Wednesday, August 6, 2014

Pacenotes and the Obscure Code of Rally Driving

Recently I've been playing far too much PlayStation, the game Gran Turismo in particular. For those who don't know, Gran Turismo is a racing game that dubs itself "the real driving simulator". One of the numerous ways it does this is by including a number of motorsport disciplines. One such discipline included is rallying, or rally racing.

A rally car taking a hairpin turn
If you haven't seen rally racing in real life, it's somewhat spectacular. Unlike other types of motorsports, rallying does not take place on a purpose-built circuit. Instead, drivers take modified road-legal cars from point A to point B on a series of public or private roads. The courses for rally driving are often in more rural areas, supposedly because this is far more interesting than watching cars drive through tightly-packed urban areas. Rather than having all the competing cars on the track simultaneously, the cars take turns, setting off from the start point at separate times with the intention of reaching the finish in the shortest possible time.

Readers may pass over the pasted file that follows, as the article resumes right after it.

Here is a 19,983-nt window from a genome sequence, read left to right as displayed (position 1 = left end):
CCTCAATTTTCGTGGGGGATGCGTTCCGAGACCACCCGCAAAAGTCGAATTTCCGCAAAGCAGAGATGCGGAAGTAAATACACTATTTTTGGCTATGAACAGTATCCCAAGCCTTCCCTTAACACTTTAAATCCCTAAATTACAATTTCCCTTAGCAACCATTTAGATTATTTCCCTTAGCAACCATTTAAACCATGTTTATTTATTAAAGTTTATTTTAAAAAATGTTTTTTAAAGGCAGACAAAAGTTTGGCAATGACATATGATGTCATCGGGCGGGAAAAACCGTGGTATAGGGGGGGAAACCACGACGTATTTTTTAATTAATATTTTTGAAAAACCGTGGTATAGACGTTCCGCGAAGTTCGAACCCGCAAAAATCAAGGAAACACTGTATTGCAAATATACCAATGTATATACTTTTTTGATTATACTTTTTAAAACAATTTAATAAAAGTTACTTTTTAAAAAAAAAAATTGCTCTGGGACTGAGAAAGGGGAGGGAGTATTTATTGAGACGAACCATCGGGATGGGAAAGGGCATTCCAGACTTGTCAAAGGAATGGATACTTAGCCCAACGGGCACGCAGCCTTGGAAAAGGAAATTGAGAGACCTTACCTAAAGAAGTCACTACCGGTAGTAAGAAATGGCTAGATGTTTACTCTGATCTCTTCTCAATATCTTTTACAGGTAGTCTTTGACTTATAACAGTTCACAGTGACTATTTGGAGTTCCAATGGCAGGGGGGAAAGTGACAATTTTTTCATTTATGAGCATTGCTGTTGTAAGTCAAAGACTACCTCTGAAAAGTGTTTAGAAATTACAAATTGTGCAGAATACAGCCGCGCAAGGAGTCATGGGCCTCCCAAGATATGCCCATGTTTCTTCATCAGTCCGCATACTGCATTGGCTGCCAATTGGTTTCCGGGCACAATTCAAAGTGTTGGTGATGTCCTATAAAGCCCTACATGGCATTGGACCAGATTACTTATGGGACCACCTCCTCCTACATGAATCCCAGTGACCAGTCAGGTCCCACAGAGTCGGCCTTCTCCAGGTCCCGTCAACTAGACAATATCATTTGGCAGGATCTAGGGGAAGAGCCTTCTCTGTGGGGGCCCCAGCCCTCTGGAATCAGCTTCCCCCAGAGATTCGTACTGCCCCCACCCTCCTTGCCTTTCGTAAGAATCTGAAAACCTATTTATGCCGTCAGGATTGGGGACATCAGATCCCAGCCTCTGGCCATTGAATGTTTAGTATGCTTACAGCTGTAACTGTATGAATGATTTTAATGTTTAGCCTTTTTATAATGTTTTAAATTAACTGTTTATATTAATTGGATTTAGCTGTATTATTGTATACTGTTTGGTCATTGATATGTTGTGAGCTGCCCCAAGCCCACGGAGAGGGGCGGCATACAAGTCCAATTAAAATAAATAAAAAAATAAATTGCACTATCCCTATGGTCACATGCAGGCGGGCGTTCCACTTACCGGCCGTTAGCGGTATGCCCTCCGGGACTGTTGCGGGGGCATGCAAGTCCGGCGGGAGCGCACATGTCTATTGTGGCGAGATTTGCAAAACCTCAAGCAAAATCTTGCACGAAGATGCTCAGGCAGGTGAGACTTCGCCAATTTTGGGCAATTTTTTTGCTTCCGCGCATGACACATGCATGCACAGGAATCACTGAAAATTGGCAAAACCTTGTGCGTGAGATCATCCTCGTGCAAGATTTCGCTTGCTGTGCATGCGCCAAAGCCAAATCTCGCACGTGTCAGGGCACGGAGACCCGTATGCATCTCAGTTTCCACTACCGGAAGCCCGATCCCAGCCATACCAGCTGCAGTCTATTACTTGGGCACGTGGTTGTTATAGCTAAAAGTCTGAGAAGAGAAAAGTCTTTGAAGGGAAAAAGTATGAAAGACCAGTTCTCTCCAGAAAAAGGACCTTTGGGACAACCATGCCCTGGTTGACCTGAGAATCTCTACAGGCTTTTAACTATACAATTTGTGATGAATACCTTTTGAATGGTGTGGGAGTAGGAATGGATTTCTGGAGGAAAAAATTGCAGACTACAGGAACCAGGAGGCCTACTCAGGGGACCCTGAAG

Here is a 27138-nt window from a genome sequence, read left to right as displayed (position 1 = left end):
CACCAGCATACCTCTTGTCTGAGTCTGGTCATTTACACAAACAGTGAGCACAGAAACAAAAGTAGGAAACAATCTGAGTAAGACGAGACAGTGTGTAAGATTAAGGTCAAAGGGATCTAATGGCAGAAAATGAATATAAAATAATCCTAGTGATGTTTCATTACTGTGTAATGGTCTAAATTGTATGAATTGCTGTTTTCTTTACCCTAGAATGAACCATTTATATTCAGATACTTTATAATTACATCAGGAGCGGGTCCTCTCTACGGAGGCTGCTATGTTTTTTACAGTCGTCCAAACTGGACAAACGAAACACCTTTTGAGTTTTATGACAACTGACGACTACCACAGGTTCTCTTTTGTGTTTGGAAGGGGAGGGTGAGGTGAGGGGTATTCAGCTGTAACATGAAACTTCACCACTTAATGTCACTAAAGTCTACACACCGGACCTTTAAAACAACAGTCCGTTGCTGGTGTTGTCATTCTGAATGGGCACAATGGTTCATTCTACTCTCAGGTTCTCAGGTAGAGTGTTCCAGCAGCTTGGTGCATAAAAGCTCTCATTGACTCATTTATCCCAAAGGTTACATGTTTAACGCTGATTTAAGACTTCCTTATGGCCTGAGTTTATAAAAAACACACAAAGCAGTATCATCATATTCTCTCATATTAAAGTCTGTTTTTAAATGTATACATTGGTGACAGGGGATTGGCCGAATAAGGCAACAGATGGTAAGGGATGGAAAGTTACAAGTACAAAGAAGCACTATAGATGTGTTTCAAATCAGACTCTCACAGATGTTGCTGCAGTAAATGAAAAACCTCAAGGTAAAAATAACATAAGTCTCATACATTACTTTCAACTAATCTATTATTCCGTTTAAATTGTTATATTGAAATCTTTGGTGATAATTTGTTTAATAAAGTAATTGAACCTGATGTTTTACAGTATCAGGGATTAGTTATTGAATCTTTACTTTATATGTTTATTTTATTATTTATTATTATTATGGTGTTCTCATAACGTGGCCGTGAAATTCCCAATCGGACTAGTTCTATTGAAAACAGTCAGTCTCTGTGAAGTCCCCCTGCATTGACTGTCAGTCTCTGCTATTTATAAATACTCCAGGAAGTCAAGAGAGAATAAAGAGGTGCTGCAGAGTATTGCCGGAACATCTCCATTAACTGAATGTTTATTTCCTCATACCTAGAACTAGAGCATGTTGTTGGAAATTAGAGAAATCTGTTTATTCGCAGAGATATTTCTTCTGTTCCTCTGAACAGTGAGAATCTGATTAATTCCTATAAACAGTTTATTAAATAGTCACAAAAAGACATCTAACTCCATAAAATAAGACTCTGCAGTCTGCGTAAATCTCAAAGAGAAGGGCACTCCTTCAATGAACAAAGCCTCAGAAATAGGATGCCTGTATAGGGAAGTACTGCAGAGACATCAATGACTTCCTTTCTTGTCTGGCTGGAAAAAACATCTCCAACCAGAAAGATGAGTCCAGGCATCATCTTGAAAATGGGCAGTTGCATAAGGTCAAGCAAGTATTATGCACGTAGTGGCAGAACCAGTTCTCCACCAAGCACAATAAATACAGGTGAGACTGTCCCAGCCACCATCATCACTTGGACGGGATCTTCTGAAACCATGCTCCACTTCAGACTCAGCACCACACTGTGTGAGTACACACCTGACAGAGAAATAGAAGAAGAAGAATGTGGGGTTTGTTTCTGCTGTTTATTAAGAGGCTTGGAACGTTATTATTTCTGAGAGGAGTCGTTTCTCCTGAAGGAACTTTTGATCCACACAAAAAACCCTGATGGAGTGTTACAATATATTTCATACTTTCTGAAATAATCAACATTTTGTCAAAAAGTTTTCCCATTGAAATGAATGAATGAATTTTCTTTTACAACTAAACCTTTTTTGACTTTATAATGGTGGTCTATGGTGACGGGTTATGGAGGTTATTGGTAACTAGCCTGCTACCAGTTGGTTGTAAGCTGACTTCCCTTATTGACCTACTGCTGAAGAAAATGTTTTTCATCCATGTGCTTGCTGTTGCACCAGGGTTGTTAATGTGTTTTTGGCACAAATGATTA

Another element that differentiates rallying from other motorsports is the presence of a second person in the car. While the route that drivers have to take is generally marked out for the drivers, the driver is given instructions, known as pacenotes, by their co-driver. These instructions, rather than being directions, e.g. which turn to take, the co-driver tells the driver the severity of the turn, the quality of the road, and any other useful information that will help the driver get from the start to the finish in the shortest possible time.

Those who've ever tried to navigate on a family holiday know that giving the driver directions will almost always result in a huge argument. So how do you do that hurtling down a narrow gravel road at 100 miles per hour? The answer is quite simple: quickly.

To the untrained eye and ear, the language used by co-pilots is pretty confusing. Even the written form of this language is little more than single letters, numbers, and the occasional symbol, all in shorthand.

When spoken, the pacenotes sound like little more than sound bites of seemingly random words and numbers. Rather than waste time with the various complications of grammar, the language used in rally pacenotes is there for the transmission of information in the quickest possible way.

It should also be noted that while there are general systems used in pacenotes, every driver and co-driver team will have their own nuances and personal lingo that they use in the car. English also retains a de facto status for pacenotes even though each team will read them in whichever language or languages feel most comfortable to them.

Find out more about the co-driver's role and hear an example of pacenotes in action in this video: